- Parent Category: FAQs
- Category: Questions about Sin and Salvation
- Published on Friday, 20 November 2009 10:57
The tense of the verb, here translated "is crucified," points to a single event. In this case, the event is in the past, so some translations read "has been crucified" (JND) or "was crucified" (ESV, NASB, NKJV). The verb could be translated "co-crucified," clearly referring to the crucifixion of Christ. Our old man was co-crucified with Christ.
Paul opens this chapter asking, "Shall we continue in sin, that grace may abound?" In answering that, he extends the truths established in the previous chapter. Adam is the initial "federal head," representing us all. He sinned and we have received the condemnation of that: physically, "death passed on all men" (5:12). Legally (in God’s court), we are constituted sinners, because of his disobedience (v 19). Morally, we tend to choose sin, for God’s giving man greater light in the Law only increased the transgression (v 20). The Law showed man’s sinful disposition. Those under the federal headship of Christ receive justification (v 18). Can these who have been justified by faith (v 1), continue the same as they were when Adam was their representative head? No, they cannot because of one act of obedience and righteousness (vv 18, 19).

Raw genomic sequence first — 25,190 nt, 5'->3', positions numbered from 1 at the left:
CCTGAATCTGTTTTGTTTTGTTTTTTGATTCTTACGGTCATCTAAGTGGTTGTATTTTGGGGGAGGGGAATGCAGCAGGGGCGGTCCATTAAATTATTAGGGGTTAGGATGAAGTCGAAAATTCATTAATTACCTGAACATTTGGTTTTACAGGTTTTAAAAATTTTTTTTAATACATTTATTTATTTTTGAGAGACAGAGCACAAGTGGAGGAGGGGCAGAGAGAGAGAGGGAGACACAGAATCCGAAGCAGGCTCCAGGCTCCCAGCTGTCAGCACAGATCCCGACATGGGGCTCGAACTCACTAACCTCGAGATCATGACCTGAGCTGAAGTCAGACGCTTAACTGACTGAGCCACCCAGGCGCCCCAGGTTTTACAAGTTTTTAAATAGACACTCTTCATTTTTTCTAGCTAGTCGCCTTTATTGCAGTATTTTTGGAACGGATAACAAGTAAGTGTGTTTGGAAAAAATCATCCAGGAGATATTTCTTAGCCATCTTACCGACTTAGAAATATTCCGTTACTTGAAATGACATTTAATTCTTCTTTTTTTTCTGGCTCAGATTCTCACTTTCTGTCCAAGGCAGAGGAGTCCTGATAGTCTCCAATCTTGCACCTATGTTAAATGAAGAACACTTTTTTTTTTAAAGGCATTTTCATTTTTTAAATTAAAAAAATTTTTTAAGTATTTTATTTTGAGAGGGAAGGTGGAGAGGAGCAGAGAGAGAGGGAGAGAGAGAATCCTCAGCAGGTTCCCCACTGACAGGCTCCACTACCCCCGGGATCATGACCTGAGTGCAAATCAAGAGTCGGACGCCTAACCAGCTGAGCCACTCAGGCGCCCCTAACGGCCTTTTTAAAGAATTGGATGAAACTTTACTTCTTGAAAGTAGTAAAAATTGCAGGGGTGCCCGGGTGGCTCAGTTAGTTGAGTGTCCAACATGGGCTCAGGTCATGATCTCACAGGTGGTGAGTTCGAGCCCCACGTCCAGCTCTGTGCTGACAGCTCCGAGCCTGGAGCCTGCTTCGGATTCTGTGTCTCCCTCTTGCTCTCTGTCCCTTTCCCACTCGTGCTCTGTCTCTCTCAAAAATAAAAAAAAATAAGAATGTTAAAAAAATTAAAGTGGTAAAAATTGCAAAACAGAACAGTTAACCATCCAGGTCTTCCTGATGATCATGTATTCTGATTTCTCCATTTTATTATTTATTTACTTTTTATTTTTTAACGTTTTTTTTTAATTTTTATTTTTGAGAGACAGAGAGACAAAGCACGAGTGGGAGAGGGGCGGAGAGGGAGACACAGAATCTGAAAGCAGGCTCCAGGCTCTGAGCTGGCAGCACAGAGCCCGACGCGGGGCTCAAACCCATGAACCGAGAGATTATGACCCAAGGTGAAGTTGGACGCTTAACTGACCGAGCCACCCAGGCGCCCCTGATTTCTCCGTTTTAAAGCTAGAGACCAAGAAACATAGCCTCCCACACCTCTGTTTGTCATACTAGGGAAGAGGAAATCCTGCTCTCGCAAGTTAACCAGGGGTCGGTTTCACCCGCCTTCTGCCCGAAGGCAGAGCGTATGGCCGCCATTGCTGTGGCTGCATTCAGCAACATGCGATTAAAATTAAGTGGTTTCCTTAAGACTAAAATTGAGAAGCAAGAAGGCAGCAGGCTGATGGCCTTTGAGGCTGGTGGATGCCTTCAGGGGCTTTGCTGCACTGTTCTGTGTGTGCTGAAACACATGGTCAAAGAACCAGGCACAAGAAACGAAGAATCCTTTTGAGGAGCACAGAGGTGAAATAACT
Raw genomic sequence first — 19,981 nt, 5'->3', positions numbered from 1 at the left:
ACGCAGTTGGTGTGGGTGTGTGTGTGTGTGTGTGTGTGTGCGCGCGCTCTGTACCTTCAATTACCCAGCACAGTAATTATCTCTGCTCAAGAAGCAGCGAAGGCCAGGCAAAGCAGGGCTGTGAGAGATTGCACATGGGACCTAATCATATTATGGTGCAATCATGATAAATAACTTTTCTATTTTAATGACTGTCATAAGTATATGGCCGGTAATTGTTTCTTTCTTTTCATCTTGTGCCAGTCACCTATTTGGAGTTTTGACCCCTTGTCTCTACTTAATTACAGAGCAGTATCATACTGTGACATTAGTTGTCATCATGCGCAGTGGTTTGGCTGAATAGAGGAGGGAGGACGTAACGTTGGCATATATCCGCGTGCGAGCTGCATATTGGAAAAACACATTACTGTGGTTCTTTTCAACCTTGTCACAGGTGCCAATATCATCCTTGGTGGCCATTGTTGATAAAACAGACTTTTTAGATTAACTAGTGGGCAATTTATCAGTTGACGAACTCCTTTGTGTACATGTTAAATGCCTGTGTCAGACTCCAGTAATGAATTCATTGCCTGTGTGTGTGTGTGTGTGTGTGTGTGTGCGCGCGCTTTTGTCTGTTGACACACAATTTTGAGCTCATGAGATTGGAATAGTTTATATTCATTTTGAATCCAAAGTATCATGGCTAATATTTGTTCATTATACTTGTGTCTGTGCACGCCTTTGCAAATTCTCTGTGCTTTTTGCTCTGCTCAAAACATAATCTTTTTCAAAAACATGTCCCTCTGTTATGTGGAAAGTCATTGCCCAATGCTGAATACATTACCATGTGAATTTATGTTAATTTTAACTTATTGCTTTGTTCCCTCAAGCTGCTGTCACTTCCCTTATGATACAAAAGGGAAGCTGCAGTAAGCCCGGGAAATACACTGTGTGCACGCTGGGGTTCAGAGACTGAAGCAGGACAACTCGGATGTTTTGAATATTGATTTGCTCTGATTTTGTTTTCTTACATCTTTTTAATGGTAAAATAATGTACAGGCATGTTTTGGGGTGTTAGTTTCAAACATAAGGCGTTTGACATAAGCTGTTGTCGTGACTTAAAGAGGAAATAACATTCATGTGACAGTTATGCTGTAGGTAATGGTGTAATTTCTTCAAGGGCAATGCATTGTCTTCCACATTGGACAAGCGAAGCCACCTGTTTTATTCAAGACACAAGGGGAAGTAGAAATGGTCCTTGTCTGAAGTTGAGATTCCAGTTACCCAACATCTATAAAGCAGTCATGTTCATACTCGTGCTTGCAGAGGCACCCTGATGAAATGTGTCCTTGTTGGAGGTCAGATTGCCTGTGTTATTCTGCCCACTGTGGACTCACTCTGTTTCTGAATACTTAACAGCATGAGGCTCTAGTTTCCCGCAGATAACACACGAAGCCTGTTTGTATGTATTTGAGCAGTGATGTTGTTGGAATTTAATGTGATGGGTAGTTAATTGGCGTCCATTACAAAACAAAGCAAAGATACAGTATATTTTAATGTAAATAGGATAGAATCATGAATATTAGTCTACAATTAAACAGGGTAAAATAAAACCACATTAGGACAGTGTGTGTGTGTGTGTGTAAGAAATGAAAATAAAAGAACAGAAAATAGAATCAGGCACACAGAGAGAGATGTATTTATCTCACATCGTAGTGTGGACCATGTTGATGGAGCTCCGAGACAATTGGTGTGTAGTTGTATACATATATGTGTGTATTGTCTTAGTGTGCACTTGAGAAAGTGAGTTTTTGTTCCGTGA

For believers, that act, the death of the cross, brought justification, meaning God has declared them righteous. By that same act, they will be made righteous (v 19). Now Paul shows that the same act has righteously ended their legal standing in Adam (6:6). God views the crucifixion of Christ as ending that standing. Our old man (our legal standing in Adam as sinners) was crucified together with Christ. We are no longer under the dominion (or reign) of sin and death (5:21 with v 17). God’s purpose in ending our former standing was that "we should not serve sin" (6:6). We cannot continue in sin.